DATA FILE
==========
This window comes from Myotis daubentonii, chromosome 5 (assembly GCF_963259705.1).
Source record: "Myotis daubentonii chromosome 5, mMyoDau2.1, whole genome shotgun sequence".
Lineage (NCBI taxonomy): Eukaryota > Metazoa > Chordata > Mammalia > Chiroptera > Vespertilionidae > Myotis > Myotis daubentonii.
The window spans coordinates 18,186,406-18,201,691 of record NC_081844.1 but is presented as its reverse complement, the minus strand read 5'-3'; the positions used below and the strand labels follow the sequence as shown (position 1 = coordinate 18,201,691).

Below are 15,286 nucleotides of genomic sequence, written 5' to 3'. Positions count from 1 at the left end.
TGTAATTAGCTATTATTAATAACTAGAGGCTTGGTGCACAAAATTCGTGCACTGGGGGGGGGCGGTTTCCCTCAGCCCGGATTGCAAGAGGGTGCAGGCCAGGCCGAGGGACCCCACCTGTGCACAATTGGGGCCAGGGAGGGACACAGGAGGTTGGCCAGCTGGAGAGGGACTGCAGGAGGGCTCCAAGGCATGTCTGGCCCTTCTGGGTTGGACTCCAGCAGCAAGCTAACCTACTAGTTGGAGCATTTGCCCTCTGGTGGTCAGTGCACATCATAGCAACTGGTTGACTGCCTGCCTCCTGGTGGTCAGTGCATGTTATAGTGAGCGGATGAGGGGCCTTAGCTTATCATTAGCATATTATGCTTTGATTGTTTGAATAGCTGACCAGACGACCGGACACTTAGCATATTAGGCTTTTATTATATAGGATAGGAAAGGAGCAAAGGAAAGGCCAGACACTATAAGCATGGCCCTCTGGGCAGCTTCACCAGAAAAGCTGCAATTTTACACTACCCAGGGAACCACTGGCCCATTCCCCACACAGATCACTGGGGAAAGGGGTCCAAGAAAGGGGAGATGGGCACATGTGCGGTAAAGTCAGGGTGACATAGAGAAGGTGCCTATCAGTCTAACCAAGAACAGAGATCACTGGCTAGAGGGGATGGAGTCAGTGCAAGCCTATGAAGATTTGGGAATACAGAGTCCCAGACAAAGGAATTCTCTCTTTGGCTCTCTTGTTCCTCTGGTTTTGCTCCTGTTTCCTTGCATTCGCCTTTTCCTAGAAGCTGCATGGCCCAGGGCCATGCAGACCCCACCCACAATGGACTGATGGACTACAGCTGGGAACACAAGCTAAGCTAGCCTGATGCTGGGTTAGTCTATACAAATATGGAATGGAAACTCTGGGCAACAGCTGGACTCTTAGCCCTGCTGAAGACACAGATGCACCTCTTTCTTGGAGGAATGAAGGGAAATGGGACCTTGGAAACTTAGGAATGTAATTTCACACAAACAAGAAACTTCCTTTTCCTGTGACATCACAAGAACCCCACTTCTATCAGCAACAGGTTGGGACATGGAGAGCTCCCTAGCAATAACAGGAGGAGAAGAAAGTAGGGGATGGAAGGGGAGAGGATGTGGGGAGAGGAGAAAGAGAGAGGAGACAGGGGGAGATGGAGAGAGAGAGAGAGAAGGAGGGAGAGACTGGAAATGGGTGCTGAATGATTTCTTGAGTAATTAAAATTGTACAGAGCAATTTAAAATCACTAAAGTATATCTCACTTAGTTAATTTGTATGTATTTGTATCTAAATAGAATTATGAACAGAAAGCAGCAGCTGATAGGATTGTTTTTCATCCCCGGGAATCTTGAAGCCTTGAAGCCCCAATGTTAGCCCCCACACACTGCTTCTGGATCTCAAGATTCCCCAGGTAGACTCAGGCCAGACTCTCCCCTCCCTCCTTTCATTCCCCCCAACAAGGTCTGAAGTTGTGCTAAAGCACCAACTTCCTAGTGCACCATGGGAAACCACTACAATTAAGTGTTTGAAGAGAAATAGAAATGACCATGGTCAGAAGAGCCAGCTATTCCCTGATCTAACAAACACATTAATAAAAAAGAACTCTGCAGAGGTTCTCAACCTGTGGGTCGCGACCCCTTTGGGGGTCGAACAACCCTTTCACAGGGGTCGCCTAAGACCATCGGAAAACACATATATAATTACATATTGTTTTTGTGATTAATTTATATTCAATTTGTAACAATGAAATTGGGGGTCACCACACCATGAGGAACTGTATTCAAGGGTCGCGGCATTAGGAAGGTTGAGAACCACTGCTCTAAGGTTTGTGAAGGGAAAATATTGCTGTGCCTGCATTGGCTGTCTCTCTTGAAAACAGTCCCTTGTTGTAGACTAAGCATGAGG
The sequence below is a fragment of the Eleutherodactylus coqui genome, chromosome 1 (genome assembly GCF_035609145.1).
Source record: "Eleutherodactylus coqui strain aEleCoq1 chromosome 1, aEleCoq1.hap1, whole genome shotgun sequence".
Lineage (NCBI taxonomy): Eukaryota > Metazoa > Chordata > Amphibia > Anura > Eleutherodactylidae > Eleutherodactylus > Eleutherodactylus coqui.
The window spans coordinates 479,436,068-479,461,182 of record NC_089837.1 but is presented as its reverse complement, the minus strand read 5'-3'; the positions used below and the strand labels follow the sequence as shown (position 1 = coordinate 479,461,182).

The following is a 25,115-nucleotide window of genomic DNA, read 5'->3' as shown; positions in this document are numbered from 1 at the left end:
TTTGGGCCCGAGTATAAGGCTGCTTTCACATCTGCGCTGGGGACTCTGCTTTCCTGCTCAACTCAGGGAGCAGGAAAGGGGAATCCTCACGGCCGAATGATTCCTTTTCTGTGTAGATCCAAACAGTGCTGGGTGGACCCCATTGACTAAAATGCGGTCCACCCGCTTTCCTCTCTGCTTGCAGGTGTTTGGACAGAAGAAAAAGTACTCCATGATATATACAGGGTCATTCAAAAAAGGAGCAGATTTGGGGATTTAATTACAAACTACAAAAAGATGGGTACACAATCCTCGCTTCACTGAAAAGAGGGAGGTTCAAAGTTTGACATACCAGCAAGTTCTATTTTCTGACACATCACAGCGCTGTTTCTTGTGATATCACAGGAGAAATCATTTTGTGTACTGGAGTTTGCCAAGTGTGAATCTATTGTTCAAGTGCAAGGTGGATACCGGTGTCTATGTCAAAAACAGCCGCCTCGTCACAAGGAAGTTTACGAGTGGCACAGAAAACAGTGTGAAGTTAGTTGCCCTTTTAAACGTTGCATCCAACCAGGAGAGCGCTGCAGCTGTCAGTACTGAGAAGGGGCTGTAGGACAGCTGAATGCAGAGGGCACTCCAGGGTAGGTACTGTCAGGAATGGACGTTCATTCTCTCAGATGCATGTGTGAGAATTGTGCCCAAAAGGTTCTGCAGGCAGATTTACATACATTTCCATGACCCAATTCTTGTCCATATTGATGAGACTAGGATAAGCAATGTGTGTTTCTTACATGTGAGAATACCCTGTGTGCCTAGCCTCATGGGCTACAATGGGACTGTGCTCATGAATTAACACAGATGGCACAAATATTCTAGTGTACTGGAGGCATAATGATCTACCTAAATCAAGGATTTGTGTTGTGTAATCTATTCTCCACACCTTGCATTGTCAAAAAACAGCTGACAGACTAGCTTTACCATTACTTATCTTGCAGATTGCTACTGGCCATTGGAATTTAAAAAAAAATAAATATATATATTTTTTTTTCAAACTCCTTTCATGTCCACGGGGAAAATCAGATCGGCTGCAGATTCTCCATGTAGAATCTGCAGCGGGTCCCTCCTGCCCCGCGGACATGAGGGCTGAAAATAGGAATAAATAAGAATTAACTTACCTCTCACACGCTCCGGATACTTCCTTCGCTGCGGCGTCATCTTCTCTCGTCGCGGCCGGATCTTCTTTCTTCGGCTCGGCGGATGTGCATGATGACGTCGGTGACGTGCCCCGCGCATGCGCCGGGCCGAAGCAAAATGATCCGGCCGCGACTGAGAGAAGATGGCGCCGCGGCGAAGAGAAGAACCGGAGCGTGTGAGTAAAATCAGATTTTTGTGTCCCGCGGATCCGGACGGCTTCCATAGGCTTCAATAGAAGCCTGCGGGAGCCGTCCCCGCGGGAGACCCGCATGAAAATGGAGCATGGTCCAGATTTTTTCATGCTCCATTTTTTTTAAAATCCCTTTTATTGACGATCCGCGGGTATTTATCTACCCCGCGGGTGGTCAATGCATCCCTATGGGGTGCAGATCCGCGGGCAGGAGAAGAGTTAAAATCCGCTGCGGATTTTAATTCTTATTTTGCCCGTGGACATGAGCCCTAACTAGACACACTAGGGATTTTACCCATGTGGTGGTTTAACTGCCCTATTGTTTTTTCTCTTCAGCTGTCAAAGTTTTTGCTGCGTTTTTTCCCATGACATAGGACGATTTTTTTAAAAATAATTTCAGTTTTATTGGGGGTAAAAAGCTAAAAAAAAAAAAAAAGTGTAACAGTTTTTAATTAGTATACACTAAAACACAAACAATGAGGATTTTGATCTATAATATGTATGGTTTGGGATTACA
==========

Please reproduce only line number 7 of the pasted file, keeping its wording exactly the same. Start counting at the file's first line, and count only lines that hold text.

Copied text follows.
The sequence below is a fragment of the Eleutherodactylus coqui genome, chromosome 1 (genome assembly GCF_035609145.1).